Mikeal v. PendletonAnnotate this Case
75 S.E.2d 756 (1953)
237 N.C. 690
MIKEAL v. PENDLETON et al.
Supreme Court of North Carolina.
May 6, 1953.
*757 Helms & Mulliss and Wm. H. Bobbitt, Jr., Charlotte, for defendants-appellants.
Jones & Small and Robinson & Jones, Charlotte, for plaintiff-appellee.
It is established by the decisions of this Court that a motion for nonsuit on the ground of contributory negligence shown by the plaintiff's evidence will be allowed only when the evidence is so clear that no other reasonable inference is deducible therefrom. Donlop v. Snyder, 234 N.C. 627, 68 S.E.2d 316; Bundy v. Powell, 229 N.C. 707, 51 S.E.2d 307; Fowler v. Atlantic Co., 234 N.C. 542, 67 S.E.2d 496.
An examination of the evidence adduced below when considered in its light most favorable to the plaintiff, as is the rule on motion for nonsuit, was sufficient to make out a prima facie case of actionable negligence against the defendants, free of facts and circumstances shown by the plaintiff's own evidence amounting to contributory negligence as a matter of law. The motion for judgment as of nonsuit was properly overruled.
However, we are constrained to the view that the defendants are entitled to a new trial for errors appearing in the charge.
The court in charging the jury said.: "Negligence is not difficult to define. Negligence, Ladies and Gentlemen of the Jury, is a failure to perform some duty imposed by law, a want of due care."
The defendants, under exception duly brought forward, contend that this instruction is not an adequate definition of negligence. They assert that while the trial *758 judge used the phrase "some duty imposed by law," he failed to state the nature and requirements of this "duty"; that while the judge used the term "due care," at no place in the charge was the jury told what does or does not constitute "due care," or by what standard "due care" is to be measured. Thus the defendants urge that it was left open for the jury to speculate as to the meaning of these technical terms and to give them such legal effect as the jury chose. In short, the defendants contend that this portion of the charge left it entirely for the jury to determine what duty the defendant driver owed the plaintiff and what acts or omissions constituted a breach of that duty.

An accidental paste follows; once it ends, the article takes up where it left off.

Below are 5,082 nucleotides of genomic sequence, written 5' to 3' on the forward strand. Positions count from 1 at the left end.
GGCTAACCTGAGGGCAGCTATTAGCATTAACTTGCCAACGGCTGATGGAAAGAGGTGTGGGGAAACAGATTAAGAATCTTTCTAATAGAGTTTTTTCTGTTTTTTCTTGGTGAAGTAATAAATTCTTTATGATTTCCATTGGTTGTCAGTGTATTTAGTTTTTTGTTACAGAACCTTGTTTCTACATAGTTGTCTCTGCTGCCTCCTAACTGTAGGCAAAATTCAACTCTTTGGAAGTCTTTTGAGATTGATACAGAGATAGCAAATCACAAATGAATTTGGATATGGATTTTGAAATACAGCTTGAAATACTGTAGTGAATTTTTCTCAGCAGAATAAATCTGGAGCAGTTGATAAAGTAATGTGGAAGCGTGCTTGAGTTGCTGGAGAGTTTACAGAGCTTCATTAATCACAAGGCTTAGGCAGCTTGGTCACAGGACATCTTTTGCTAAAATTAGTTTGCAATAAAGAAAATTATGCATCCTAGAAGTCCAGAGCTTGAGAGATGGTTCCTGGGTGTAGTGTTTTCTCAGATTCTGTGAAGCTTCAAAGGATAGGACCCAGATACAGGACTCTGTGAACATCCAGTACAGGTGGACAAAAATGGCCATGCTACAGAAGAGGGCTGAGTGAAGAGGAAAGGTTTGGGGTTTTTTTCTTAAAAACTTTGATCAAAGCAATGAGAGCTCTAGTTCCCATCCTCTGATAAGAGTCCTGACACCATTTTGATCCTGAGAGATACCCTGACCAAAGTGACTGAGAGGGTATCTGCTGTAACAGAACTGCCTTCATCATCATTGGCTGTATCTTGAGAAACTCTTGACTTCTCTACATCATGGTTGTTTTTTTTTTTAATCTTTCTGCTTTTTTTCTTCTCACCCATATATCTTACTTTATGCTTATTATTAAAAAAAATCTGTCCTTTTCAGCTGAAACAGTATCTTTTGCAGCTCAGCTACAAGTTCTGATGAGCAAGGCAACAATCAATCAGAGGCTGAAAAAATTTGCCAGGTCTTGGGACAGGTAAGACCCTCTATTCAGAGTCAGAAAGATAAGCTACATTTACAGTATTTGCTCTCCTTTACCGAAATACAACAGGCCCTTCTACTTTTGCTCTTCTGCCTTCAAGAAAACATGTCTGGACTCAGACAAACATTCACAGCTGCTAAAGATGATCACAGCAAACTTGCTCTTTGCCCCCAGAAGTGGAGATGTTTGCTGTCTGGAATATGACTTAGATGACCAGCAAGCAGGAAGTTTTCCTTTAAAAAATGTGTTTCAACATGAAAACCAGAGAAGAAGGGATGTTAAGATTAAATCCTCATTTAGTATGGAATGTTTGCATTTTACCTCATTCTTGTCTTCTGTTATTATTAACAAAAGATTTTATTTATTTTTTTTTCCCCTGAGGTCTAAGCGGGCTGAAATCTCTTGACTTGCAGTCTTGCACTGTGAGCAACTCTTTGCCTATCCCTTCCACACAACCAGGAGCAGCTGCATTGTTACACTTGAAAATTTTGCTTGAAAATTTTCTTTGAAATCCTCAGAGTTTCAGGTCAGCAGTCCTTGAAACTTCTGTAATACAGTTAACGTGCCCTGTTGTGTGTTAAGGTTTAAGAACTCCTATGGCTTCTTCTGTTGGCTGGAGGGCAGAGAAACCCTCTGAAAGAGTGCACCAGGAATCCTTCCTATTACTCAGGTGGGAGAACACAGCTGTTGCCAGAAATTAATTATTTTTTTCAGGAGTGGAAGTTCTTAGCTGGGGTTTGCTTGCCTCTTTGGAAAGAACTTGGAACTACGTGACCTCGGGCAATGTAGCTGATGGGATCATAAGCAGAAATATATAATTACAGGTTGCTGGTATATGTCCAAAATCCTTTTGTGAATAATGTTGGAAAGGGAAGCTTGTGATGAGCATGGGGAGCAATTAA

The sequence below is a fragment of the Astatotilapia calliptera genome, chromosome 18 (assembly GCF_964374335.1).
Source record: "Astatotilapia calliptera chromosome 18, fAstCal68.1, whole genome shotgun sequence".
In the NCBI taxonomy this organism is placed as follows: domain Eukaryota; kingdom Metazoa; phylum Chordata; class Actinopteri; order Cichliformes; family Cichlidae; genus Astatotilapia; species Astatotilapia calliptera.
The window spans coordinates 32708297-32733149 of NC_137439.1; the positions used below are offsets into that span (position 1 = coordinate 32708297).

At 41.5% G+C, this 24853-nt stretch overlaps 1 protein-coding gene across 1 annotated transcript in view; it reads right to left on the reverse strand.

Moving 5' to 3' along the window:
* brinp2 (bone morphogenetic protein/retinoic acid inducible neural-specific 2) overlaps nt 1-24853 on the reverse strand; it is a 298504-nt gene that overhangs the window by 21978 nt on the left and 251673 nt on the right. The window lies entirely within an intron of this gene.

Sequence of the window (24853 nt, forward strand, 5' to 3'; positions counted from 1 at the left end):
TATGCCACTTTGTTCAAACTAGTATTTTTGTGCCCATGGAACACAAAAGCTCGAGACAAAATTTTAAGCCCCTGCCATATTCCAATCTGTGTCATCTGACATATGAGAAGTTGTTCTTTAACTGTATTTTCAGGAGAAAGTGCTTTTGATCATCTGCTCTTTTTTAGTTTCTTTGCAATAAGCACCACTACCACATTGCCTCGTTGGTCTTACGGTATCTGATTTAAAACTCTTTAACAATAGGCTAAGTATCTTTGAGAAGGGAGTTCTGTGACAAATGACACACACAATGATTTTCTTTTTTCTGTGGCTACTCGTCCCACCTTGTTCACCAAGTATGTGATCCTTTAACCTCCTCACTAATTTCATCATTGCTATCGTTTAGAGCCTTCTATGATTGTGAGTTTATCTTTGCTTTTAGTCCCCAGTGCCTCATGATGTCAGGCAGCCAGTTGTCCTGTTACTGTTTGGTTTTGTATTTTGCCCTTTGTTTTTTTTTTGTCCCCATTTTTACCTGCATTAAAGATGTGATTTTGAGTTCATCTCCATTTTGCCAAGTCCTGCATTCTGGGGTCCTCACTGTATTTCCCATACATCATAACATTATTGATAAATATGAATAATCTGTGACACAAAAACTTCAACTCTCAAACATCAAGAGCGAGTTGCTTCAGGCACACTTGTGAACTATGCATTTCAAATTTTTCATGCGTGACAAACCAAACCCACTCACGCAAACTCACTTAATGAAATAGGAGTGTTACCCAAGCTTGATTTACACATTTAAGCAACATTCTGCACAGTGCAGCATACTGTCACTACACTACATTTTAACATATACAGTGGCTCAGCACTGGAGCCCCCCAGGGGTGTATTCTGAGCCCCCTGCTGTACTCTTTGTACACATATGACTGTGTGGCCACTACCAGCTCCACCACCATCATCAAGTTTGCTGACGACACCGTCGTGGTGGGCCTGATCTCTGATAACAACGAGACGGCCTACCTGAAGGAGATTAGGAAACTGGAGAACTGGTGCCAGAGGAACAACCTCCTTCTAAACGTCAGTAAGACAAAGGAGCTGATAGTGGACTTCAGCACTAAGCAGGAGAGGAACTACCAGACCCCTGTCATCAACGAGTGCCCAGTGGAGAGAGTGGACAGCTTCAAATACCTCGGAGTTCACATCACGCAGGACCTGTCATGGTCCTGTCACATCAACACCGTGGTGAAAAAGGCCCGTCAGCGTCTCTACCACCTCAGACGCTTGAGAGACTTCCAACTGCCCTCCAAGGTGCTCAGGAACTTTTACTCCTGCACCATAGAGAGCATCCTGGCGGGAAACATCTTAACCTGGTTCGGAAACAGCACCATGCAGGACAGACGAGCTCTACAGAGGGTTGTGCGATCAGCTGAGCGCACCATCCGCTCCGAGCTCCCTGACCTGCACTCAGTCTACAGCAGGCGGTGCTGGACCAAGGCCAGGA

The defendants' exception seems to be well taken. The court inadvertently failed to explain to the jury the rule of the reasonably prudent man. An examination of the entire charge leaves the impression that this oversight may not be treated as harmless error under application of the doctrine of contextual construction. The exception is sustained.
Negligence is a failure to perform some duty imposed by law. It is doing other than, or failing to do, what a reasonably prudent man would have done under the same or similar circumstances. In short, negligence is a want of due care; and, in determining whether due care has been exercised in any given situation by the party alleged to have been negligent, reference must be had to the facts and circumstances of the case, and to the surroundings of the party at the time, and he must be judged by the influence which those facts, and his surroundings, would have had upon a man of ordinary prudence in shaping his conduct, if he had been similarly situated. Drum v. Miller, 135 N.C. 204, 47 S.E. 421, 65 L.R.A. 890; Ramsbottom v. Atlantic Coast Line R. Co., 138 N.C. 38, 50 S.E. 448; Rea v. Simowitz, 225 N.C. 575, 35 S.E.2d 871, 162 A.L.R. 999.
Since the case goes back for retrial, we refrain from discussing the rest of defendants' exceptions.